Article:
Gardening in July: This is one of the most productive months in the garden, but there’s still time to plant and plenty to enjoy
- Keep up with deadheading bedding plants, sweet peas and roses. The flowers on dahlias will need to be cut off once they’ve started to fade.
- Many of the traditional English cottage perennials such as lupins, delphiniums and geraniums are starting to look past their best now so cut them right back down and they’ll resprout. They may not flower again but they’ll look a lot better.
- Water and feed everything regularly, especially tomatoes, to avoid problems. Also tie them in to their canes and pinch out the side shoots if necessary.
- The last sowing of French beans and carrots can be done now. Transplant purple sprouting broccoli and winter leeks to their final position, or buy them as plugs from a garden center or nursery.
- Keep sowing seeds for salads, a few at a time, as well as autumn crop peas, turnips and spring cabbages.
- Keep an eye on apples and plums to make sure there are not too many on each stem and thin out if necessary – just three or four is enough.
- There should still be some strawberries ripening. Check there is enough straw under the plants to keep fruit off the soil. If you’ve been pegging down the strawberry runners, by now they should have formed enough roots to enable you to transplant them, either to pots to keep safe until they can be put in the ground, or straight into a new strawberry bed.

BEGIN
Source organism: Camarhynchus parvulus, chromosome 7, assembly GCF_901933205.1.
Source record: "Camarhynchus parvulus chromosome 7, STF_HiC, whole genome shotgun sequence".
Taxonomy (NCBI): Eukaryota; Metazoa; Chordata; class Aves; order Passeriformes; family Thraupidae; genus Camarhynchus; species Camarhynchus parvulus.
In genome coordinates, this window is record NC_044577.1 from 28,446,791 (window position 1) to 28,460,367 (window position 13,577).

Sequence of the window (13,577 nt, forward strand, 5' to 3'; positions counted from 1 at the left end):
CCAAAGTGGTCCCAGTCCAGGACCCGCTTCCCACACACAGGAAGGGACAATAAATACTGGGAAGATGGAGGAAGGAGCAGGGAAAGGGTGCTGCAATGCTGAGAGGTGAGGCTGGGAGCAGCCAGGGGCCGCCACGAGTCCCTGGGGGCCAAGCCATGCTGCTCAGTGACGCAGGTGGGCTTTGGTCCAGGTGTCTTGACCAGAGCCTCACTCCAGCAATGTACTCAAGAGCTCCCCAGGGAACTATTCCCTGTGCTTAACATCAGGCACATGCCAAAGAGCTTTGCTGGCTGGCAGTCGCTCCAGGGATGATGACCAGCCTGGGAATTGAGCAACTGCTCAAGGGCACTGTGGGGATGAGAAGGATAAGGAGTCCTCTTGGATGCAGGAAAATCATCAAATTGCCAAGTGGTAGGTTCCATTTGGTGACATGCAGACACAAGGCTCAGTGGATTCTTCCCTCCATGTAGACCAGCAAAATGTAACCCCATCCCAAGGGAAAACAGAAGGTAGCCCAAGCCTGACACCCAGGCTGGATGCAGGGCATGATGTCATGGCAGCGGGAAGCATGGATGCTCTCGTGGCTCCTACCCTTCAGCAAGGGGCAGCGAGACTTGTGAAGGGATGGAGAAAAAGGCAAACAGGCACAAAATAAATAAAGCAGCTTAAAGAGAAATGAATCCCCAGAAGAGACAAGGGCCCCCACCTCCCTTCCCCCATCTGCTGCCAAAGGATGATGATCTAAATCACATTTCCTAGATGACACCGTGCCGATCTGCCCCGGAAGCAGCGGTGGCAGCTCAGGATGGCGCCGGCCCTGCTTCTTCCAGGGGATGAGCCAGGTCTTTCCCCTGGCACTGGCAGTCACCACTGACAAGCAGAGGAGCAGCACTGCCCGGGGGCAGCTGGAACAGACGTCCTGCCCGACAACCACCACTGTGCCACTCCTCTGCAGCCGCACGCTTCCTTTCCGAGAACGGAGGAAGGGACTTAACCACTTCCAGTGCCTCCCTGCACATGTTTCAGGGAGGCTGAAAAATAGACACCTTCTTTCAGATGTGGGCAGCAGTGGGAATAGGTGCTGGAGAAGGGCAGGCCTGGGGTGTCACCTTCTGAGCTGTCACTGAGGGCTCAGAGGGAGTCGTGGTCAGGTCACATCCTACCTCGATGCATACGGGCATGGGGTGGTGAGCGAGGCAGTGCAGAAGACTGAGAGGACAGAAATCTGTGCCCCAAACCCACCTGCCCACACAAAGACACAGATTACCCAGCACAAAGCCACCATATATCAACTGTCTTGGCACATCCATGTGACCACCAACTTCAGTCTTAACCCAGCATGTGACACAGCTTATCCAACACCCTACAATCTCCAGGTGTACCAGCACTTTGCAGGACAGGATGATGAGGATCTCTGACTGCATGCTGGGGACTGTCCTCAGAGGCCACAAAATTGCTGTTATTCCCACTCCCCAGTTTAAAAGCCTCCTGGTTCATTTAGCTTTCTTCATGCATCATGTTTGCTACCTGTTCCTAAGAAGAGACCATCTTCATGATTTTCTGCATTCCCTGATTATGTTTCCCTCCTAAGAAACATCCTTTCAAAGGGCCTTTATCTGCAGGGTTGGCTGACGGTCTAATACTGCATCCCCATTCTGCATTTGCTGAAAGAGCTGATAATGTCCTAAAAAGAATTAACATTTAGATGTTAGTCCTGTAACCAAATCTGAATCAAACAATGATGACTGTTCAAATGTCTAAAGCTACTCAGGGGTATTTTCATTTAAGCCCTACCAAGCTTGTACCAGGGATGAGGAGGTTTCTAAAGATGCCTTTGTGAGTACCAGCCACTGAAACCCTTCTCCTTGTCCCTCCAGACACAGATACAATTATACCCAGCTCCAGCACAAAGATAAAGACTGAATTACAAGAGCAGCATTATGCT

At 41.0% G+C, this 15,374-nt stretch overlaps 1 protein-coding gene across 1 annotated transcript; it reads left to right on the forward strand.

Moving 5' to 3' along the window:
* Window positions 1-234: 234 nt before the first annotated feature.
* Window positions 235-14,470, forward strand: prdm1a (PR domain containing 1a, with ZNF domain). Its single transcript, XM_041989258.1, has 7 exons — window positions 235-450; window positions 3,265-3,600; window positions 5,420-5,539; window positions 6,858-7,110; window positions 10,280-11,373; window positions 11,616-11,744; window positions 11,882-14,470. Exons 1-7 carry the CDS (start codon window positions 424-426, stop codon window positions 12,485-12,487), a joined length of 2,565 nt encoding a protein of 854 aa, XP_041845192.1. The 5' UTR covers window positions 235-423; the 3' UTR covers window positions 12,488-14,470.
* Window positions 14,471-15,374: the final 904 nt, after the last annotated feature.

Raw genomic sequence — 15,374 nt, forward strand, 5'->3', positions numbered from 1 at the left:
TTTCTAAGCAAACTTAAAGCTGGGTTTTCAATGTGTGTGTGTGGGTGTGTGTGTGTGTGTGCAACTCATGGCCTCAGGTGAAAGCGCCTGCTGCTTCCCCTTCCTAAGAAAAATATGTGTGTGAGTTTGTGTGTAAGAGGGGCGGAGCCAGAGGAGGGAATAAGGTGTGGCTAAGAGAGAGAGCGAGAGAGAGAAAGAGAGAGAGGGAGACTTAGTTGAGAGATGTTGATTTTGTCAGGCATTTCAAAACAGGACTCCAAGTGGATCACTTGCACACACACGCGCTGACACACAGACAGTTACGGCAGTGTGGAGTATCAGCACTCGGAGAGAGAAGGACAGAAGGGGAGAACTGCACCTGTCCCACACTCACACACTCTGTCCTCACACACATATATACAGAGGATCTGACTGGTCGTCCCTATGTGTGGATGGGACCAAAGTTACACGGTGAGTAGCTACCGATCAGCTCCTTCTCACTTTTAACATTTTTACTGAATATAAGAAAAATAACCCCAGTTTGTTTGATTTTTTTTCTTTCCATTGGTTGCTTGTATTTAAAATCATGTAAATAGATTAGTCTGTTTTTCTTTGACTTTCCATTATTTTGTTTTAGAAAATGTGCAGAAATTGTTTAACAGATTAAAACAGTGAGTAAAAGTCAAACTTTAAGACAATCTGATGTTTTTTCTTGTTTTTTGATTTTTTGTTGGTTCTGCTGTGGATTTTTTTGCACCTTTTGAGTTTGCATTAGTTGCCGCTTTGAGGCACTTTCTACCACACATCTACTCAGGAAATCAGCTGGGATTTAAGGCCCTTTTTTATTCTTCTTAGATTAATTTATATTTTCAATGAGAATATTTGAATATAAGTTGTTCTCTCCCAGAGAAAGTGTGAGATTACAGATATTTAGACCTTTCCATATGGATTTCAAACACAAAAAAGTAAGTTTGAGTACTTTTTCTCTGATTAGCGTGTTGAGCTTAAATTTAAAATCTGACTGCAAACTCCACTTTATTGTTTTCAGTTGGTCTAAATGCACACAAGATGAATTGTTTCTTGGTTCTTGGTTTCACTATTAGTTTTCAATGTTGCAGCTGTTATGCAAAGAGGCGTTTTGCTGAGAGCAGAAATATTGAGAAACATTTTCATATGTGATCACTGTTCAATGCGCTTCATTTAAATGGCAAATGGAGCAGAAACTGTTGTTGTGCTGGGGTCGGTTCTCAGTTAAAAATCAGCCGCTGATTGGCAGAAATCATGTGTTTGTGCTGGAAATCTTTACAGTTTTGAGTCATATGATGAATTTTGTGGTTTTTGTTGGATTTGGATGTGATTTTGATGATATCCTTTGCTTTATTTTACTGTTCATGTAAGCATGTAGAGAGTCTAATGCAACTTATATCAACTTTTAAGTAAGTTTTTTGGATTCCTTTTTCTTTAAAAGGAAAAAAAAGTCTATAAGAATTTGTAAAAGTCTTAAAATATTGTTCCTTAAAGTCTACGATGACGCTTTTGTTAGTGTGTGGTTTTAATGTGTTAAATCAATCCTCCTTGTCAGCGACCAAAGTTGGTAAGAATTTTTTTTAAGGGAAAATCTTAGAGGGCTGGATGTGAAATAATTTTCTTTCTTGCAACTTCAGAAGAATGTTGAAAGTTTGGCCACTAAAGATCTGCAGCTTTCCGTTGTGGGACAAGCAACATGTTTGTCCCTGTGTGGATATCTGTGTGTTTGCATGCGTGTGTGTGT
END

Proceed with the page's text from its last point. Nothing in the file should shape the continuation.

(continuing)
- Strawberries and other soft fruit should be ripe and ready to collect now.
- Pick and freeze or dry herbs so they can be used later.
- A lot of the earlier-sown vegetables will be ready in July, for instance peas and broad beans, French and runner beans, globe artichokes, carrots and beetroot.
- Keep an eye on fruit; cherries, peaches, gooseberries, raspberries and early plums are really starting to ripen.
- This is something that’s easy to do, but easy to get wrong, and often the main problem is under watering. If you spray an area of planting for one minute and move on, the water is unlikely to have gone deeper than a few millimeters into the soil, so won’t have penetrated anywhere near the roots.
- You need to water like a rain cloud. One way to test this is to put a jam jar in among the plants you’re watering and stop when there’s about 2cm of water in the jar. That’s likely to take about 10-20 minutes on each area, which is understandably daunting. It’s one of the reasons why leaky hose systems, which deliver water to the soil via a porous hose and operate at the turn of a tap, are so appealing.
- It’s a good time to get rid of strongly growing perennial weeds such as ground elder and bindweed. Use a systemic weed killer such as glyphosate that will enter the weed through its leaves and should kill it off.